- (10)
- (11)
In two-level CFA, the mean structure is captured at level 2 and the level-1 model has no mean structure, as shown in (9) and (10).
4. Multilevel factorial invariance
- Top of page
- Abstract
- 1. Introduction
- 2. Factorial invariance in single-level confirmatory factor analysis
- 3. Multilevel confirmatory factor analysis
- 4. Multilevel factorial invariance
- 5. Illustration
- 6. Summary and conclusion
- References
- Supporting Information
I now consider establishing factorial invariance in multilevel CFA, first when the group membership is at level 2 and second when the group membership is at level 1.
4.1 Level-2 group membership
The procedure for testing multilevel factorial invariance across level-2 groups is parallel to the standard procedure for testing single-level factorial invariance. Because the group membership is at level 2, the data can be separated by group membership without altering the clustering in multilevel data. With level-2 group membership (k = 1, …, K), the two-level CFA model can be written as
- (12)
where the subscript (k) indicates the level-2 group membership, , ,, , and
Assuming multivariate normality, the maximum likelihood (ML) solution can be obtained by the following fitting function:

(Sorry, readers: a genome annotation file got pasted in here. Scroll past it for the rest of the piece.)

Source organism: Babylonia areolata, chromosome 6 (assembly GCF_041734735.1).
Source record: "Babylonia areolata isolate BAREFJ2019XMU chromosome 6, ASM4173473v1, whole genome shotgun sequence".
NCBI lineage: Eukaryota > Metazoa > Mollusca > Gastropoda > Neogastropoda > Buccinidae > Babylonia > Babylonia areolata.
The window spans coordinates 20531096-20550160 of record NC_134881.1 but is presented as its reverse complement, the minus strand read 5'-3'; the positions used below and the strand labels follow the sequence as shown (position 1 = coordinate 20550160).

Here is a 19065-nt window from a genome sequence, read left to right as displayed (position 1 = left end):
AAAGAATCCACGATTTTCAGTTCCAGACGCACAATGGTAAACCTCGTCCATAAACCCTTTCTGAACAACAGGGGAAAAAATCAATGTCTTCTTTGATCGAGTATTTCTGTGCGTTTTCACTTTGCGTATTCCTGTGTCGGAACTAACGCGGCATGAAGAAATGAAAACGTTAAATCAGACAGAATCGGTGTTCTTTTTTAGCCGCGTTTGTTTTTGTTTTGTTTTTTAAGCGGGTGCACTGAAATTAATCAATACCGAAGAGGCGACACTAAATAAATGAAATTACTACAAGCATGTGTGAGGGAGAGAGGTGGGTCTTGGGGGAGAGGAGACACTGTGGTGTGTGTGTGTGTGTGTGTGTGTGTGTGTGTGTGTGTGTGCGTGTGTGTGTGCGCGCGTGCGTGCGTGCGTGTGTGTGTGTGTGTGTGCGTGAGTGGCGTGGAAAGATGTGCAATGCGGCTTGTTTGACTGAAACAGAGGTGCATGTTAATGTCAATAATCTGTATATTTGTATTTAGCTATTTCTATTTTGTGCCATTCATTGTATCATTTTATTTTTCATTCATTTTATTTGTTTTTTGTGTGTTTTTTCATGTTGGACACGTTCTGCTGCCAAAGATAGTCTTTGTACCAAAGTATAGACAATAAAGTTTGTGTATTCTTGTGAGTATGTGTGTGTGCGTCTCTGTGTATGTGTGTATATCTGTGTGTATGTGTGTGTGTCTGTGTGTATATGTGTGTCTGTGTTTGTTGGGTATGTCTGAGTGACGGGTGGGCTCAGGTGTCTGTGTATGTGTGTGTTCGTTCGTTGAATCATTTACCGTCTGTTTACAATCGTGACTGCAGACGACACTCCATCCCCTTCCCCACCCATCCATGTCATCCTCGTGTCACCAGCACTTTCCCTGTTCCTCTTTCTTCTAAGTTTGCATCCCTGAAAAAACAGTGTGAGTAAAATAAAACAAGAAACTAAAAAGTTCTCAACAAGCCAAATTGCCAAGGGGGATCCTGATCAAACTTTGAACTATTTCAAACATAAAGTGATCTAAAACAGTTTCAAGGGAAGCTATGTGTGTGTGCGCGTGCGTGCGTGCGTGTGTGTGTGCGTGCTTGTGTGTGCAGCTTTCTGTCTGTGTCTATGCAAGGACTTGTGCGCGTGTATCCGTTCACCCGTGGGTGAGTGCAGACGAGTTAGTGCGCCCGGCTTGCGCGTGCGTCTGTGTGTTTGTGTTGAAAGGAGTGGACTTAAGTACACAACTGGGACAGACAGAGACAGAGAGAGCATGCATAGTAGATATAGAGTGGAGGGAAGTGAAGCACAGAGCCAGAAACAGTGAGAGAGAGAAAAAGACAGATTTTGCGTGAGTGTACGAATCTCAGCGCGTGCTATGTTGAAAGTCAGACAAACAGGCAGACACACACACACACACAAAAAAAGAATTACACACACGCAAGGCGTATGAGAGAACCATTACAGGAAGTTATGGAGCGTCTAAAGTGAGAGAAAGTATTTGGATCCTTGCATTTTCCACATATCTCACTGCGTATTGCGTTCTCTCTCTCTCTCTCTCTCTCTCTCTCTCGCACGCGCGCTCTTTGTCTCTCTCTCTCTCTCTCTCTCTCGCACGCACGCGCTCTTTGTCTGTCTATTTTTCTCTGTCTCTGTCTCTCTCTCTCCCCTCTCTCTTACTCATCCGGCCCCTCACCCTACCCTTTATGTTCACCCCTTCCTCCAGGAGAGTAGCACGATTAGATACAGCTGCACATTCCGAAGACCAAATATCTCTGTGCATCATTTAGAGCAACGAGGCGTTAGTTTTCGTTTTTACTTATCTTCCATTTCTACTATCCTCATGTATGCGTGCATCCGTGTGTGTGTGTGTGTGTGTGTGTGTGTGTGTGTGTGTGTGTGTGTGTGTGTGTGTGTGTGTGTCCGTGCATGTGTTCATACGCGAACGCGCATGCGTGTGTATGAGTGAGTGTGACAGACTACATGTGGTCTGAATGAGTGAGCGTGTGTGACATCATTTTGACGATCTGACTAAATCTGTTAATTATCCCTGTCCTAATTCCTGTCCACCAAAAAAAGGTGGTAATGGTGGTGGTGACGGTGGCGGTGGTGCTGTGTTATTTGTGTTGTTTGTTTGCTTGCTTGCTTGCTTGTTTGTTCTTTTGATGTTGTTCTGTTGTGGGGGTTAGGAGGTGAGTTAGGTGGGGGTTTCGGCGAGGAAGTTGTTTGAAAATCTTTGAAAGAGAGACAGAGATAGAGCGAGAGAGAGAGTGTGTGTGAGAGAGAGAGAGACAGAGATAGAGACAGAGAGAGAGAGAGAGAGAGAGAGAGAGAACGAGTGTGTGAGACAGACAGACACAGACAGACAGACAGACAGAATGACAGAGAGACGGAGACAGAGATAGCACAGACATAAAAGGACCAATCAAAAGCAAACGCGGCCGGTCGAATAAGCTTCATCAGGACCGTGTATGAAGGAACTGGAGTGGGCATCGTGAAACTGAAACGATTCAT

- (13)
where is the number of clusters in group k, θ is a vector of parameters, , in which , is the total number of individuals in group k, , and .
All four levels of invariance are testable in the level-2 model: configural, weak (), strong (, ),and strict (, , ). At level 1, weak invariance () is testable, but strong invariance is not because the level-1 model has no mean structure. A model testing invariance in between level-2 groups can also be specified and tested.
4.2 Level-1 group membership
Suppose the standard procedure is adopted to test multilevel factorial invariance across level-1 groups (e.g., boys vs. girls in typical mixed gender schools that have both male and female students). The standard procedure first separates the data into level-1 groups. Then multilevel CFA models are specified in each group and equality of parameters is tested across the groups. In this case, the individuals are separated into groups within each cluster because the level-1 group membership intersects the level-2 cluster. Therefore the decomposition of level-1 variables occurs separately in each level-1 group:
- (14)